A longtime photography group in Madison wants to expand its reach — and challenge its members — in a series of big changes starting with its new name: PhotoMidwest.

Formerly known as The Center for Photography at Madison, the 220-member organization is celebrating its renewed mission with a festival of photography events through October.

PhotoMidwest also is holding its biennial juried exhibit, titled “Of Midwest, By Midwest: Photography and Midwestern Culture,” in Overture Center Galleries 1 and 2 through Nov. 30.

“Of Midwest, By Midwest” invited submissions by photographers in states ranging from Wisconsin to Iowa, Minnesota, Nebraska, North Dakota, South Dakota, Illinois, Indiana, Michigan, Ohio, Kentucky, Kansas and Missouri.

That broad reach is part of PhotoMidwest’s plan to become a hub and a resource for other photography organizations throughout the nation’s heartland.

“There’s a thriving photographic arts culture on the East and West coasts — as well as in Chicago,” said Bill Pielsticker, president of PhotoMidwest. But although there is a “Midwestern approach to photography” outside Chicago, it isn’t often recognized or validated, he said.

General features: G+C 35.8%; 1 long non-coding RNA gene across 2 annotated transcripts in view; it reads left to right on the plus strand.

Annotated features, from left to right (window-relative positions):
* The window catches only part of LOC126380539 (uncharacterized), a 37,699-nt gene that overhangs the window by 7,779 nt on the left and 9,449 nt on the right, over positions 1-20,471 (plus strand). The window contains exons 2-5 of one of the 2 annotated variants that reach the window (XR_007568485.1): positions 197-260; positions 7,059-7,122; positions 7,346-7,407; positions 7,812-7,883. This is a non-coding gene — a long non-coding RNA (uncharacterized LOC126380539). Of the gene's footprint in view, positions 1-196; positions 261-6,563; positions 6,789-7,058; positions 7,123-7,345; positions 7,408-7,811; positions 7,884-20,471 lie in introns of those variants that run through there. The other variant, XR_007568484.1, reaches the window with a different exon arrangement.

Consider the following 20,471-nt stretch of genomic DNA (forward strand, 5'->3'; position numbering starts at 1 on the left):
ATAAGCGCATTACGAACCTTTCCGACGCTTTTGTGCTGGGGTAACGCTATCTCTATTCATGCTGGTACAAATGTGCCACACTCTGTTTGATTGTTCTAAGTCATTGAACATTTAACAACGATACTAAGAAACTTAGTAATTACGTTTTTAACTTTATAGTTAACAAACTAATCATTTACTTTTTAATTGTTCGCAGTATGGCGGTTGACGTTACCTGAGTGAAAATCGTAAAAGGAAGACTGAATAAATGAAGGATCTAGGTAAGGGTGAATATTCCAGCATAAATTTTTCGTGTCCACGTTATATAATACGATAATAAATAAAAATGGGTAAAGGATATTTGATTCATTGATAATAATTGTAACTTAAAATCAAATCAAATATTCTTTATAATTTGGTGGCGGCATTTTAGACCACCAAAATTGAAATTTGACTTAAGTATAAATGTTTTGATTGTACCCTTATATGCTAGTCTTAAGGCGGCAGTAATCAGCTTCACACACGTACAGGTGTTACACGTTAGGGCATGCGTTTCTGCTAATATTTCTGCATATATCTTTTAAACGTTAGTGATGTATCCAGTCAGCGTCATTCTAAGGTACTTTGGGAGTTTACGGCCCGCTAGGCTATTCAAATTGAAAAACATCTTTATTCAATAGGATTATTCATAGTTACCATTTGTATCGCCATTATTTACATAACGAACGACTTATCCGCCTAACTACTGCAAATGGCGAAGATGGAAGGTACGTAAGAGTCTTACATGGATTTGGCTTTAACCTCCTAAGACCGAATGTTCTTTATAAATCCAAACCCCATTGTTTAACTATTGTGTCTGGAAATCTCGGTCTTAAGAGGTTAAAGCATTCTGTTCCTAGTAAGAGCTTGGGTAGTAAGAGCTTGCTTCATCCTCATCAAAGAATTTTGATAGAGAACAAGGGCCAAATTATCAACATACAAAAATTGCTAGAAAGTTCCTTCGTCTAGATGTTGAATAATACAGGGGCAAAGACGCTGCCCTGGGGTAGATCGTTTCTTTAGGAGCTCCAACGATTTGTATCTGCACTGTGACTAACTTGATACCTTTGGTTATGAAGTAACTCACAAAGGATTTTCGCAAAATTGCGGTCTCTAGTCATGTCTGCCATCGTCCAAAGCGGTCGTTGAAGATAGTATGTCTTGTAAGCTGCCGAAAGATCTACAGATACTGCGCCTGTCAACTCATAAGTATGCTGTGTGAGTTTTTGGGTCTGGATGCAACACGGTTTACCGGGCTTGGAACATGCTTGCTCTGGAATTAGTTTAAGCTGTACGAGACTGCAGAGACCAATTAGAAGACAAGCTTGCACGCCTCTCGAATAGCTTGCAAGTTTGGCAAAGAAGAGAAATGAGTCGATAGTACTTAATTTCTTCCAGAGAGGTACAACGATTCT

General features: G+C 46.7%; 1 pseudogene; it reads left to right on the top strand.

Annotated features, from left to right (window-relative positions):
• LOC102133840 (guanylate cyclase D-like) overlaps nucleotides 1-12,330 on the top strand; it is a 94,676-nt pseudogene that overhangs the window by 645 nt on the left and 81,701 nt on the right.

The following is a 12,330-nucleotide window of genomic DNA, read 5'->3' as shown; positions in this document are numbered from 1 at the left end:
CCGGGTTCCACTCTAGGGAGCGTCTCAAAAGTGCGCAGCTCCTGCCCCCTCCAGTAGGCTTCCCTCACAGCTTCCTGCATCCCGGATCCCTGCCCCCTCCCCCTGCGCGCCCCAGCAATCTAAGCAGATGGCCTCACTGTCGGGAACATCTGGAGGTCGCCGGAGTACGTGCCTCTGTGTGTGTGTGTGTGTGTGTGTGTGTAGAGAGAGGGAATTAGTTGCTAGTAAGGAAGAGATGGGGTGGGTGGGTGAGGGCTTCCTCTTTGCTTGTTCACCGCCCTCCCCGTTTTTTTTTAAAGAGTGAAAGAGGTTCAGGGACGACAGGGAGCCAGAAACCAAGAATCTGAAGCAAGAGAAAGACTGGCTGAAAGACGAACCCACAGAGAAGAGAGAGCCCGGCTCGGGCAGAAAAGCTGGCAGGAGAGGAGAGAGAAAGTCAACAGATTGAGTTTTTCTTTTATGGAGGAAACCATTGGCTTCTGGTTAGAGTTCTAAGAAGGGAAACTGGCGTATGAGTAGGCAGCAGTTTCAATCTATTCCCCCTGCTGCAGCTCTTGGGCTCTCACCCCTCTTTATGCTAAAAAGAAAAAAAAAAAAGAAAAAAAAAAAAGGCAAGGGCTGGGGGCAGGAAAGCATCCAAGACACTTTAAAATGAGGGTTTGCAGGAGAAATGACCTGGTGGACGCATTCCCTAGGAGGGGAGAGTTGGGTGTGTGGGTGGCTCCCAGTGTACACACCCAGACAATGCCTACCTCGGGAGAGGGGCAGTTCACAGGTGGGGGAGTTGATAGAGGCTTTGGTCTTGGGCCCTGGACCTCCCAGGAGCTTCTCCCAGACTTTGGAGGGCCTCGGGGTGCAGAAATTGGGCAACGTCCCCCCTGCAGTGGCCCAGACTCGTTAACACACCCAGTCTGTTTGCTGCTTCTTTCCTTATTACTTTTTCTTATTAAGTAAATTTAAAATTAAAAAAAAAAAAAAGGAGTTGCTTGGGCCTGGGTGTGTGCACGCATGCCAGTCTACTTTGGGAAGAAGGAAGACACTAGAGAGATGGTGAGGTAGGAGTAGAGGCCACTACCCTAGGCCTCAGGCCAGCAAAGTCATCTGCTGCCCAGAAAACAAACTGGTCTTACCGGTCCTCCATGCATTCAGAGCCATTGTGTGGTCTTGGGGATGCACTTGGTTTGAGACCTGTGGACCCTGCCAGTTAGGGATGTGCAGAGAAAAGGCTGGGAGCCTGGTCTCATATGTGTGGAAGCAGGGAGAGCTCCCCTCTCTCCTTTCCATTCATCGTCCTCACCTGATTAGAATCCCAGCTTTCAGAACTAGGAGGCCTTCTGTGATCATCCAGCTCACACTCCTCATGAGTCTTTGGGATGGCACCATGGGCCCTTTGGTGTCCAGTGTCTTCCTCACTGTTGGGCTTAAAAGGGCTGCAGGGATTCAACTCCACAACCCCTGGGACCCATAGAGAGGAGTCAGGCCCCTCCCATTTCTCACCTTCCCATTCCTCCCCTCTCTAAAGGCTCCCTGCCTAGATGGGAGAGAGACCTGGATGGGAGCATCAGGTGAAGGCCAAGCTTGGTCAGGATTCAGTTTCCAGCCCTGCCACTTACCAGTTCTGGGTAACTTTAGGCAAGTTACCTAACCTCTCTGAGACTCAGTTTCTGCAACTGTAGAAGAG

PhotoMidwest’s plans include establishing a speaker’s bureau and compiling a list of regional photography instructors and the types of workshops and classes they offer.

By offering those types of resources, the group hopes to connect professionals, amateurs, academics and small, local camera clubs all interested in the photographic arts.

Along with the classes, workshops, lectures and informal gatherings it sponsors, PhotoMidwest gives photographers a way to find mentors in the arts community, Pielsticker said.

But now the group also wants to offer higher-level training opportunities for more experienced photographers, he said.

“One of the things we realized in our self-review (before changing the group’s name and goals) was that for a long time we offered education and support for people interested in improving their skills — but sort of graduated people out when they reached a certain level,” he said.

Founded in 1998 and currently run by volunteers, PhotoMidwest hopes to hire an executive director within a few years.

“We see that as a critical piece of the growth of the organization,” Pielsticker said. “It’s a key step to aid in our development.”

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Gayle Worland is an arts and features reporter for the Wisconsin State Journal.